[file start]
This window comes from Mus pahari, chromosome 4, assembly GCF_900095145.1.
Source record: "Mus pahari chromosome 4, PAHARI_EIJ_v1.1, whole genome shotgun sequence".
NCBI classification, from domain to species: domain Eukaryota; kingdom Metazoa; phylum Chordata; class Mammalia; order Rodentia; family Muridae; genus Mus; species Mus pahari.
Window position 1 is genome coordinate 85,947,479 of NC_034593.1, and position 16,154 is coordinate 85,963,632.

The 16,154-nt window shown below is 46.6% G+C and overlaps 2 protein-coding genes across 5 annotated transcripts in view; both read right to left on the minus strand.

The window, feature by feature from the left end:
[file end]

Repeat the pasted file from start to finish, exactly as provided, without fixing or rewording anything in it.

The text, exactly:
This window comes from Mus pahari, chromosome 4, assembly GCF_900095145.1.
Source record: "Mus pahari chromosome 4, PAHARI_EIJ_v1.1, whole genome shotgun sequence".
NCBI classification, from domain to species: domain Eukaryota; kingdom Metazoa; phylum Chordata; class Mammalia; order Rodentia; family Muridae; genus Mus; species Mus pahari.
Window position 1 is genome coordinate 85,947,479 of NC_034593.1, and position 16,154 is coordinate 85,963,632.

The 16,154-nt window shown below is 46.6% G+C and overlaps 2 protein-coding genes across 5 annotated transcripts in view; both read right to left on the minus strand.

The window, feature by feature from the left end: